HaMekomon Petah Tikva, December 26, 2012
In a short snippet addressed to children, Itzik the Clown explains what Christmas is: “During Christmas the Christian faith marks the birth of Jesus.” He adds that “today, Christmas is the most popular and most beloved holiday in the Western world. It is celebrated by religious and secular alike. Those who believe pray a special prayer in church, called Midnight Mass.” In his final message to the children, Itzik the Clown writes that “we [Israelis] who live in a land that is sacred to all religions must learn about those who live in our midst. This is how we will learn to respect one another and live peaceful and quiet lives. The religious wars caused lots of problems, and that’s why we need to respect one another.”
The Jerusalem Post, December 28, 2012
Since Bethlehem features significantly in the Christmas celebrations, Lenny Ben-David gives a brief history of the Church of the Nativity where Christians believe Jesus was born. It was “built in 339 CE by King Constantine and his mother, Helena, over the grotto believed to be the site of Jesus’ birth. Throughout history, the church was destroyed and/or rebuilt by various conquering armies.” Though “Bethlehem was traditionally a Christian town,” its Christian population is currently in decline. “The proportion of Christians . . . has dropped from 85 percent in 1948 to 54% in 1967, and now to about 40%.”
BaMahane, December 27, 2012
A record number of permits were granted to Christian Palestinians in the West Bank crossing into Israel during the Christmas season. This year, between 16,000 and 17,000 permits were issued, “in comparison to 10,000 in the previous year.” In addition, about 500 permits were granted to Christian residents of Gaza “so that they too could come to the Christmas celebrations in Jerusalem and Bethlehem. A spokesperson for the Israeli government said that “even in the days when Hamas rules in Gaza, Israel is trying to put the civilian’s needs above all else – as long as it does not pose a security threat.” The article further reported that in the 24 hours prior to the Christmas celebrations, some 80,000 people visited Bethlehem. 300,000 pilgrims are expected to visit the West Bank city during the Christmas season.
BeRuach HaGlilit, December 23, 2012
This two-page article offers readers a detailed tour of Nazareth, which is especially good to visit during the Christmas season. As background to the tour, the article gives a brief history of Nazareth: “Before the end of the second Temple period, Nazareth was a tiny village . . . in the Roman Empire. According to the New Testament, Nazareth was the home of Mary, the mother of Jesus, and of her husband Joseph. It is also where the angel Gabriel brought Mary the news that she was carrying the son of God in her womb. Jesus grew up in Nazareth and stayed there until he came of age. Until the Byzantine era it was a Jewish town, but the city grew in significance when the Crusaders arrived . . . Today Nazareth is the largest Arab city in Israel.”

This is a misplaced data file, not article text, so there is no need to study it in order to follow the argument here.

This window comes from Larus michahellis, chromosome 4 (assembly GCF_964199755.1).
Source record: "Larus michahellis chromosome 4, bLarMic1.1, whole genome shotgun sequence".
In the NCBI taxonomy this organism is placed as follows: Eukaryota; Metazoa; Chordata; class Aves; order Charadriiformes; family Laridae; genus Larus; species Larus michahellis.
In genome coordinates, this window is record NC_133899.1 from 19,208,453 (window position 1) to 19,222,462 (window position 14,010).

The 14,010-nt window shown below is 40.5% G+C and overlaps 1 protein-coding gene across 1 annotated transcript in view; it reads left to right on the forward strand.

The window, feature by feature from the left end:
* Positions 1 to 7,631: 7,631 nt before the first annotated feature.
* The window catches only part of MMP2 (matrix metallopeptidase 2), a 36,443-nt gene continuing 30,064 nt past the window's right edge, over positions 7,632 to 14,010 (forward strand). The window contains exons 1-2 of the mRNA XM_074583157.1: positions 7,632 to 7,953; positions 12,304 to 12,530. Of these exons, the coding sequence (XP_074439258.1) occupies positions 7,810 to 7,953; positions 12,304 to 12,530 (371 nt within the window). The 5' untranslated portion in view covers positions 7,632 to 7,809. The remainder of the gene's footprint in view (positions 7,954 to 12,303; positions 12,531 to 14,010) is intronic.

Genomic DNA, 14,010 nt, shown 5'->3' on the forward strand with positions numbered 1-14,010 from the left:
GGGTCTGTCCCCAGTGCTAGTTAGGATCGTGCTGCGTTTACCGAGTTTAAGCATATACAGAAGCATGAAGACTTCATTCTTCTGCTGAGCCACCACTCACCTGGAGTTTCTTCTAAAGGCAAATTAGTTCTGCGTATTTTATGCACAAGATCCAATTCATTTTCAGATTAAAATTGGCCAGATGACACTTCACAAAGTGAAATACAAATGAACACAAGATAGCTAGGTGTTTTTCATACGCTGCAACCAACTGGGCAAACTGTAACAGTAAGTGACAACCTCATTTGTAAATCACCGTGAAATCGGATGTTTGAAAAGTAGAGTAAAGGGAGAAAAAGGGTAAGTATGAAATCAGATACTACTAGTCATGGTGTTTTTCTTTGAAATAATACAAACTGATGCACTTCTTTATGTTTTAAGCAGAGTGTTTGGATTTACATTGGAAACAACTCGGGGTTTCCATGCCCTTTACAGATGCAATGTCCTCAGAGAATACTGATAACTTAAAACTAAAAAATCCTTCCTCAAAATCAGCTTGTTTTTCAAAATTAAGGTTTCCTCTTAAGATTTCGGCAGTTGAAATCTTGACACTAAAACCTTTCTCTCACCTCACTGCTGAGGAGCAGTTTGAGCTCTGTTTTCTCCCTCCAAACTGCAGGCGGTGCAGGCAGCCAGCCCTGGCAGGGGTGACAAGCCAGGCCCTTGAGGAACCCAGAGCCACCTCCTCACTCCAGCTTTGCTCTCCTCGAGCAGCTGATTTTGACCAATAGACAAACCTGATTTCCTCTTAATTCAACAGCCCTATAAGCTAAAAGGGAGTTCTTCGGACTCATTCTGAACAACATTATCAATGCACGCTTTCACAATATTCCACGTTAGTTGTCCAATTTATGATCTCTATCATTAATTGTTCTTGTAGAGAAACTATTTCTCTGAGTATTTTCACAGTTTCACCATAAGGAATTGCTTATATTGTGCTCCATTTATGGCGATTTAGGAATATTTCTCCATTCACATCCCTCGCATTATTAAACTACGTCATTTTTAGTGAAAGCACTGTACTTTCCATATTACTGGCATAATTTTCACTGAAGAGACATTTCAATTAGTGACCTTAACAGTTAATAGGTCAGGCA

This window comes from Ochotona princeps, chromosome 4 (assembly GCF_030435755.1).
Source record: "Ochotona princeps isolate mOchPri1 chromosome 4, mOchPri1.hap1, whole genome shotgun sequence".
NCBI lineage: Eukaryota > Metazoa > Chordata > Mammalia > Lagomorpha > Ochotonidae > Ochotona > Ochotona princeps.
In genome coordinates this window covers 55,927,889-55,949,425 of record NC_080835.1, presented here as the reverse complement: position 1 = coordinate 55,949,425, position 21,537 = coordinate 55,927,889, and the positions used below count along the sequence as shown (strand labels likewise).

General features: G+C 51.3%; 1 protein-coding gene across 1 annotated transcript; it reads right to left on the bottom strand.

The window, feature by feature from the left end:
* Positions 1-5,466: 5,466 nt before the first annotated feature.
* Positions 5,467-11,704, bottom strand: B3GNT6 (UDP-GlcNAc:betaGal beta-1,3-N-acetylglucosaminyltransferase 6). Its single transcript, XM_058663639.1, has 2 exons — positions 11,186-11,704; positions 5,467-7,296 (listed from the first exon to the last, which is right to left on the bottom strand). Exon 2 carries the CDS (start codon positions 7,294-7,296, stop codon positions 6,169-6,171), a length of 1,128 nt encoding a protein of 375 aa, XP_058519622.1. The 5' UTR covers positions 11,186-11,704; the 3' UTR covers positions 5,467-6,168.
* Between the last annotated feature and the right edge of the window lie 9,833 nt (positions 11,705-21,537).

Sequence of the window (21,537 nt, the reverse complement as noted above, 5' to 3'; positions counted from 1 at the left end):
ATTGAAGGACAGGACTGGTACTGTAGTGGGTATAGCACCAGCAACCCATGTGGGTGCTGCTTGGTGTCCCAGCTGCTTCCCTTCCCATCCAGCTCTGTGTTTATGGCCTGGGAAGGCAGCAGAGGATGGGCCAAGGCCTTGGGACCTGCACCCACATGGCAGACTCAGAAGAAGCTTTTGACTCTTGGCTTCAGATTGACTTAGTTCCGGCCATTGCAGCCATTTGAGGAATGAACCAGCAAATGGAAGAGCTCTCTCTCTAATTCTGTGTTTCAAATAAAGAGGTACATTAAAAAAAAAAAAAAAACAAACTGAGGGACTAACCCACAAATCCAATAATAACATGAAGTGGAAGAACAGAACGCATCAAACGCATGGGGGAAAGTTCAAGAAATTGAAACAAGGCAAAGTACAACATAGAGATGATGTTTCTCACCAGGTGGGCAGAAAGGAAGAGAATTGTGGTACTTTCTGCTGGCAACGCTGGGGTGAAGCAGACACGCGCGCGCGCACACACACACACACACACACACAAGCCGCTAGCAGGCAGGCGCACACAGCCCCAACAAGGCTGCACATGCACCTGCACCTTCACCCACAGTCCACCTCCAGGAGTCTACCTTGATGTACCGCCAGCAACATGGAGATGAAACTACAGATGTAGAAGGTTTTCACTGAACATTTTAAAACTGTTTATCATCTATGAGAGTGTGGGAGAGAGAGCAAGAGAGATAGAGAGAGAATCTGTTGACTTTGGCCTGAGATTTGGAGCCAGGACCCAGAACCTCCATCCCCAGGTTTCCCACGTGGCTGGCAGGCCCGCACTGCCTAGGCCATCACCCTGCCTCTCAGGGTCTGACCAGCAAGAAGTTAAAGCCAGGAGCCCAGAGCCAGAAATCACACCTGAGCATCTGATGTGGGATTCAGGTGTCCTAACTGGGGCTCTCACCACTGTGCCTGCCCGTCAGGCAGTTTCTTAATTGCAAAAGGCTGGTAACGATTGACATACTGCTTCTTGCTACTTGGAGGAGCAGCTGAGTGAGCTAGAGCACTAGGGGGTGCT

Maariv, January 2, 2013
The Society for the Protection of Nature in Israel released its annual report on threats to open spaces in Israel. Of interest is the mention of the threat to build a four-storey hotel next door to Mary’s Well in the pastoral village of Ein Kerem on the outskirts of Jerusalem (see first and second Media Reviews for November).
Haaretz, January 2, 2013
David Hadar reviews Colm Toibin’s latest book, The Testament of Mary, which focuses on the life of Jesus as seen through the eyes of his mother, Mary. Though the story is told from Mary’s perspective, “her text is not Gospel. In fact, it is an anti-Gospel, a text that erases and rewrites some of the well-known events of the story.” What stands out the most, says Hadar, is Mary’s doubt of her son’s divinity. But her love for Jesus, and her fear for his life, are the driving force behind her narrative. Much of the book is “characterized by Mary’s guilt feelings, not for having failed her son, but for choosing to run away . . . instead of waiting for her son to be taken down from the cross.” Hadar recognizes that Toibin “did not attempt to recreate Jesus as he really was, but to rethink the well-known stories of the canonical gospels. The result is a story that is not a historical novel . . . but rather an allegorical text about the relationship between parents and children, or between mothers and sons.”
Maariv, January 2013
In this weekly column, Arel Segal, who claims he is tired of writing about the upcoming elections, decides to take a look at the role that sacred body parts play in the Christian tradition. More specifically, Segal surveys the history of the body parts of the saints, including Jesus. First, he gives a brief synopsis of the various Christian traditions concerning the fate of Jesus’ foreskin, including how up until the 19th century, 18 different churches or monasteries claimed ownership. Segal goes beyond a history of sacred body parts, however, and also delves into the Christian tradition regarding sacred artifacts relating to Jesus, which, in the Middle Ages, “were a hysterical hit.” For example, Segal tells of a feather that fell from the wings of the angel Gabriel when he visited Mary to announce that she was bearing the son of God, which was later sold for a great price.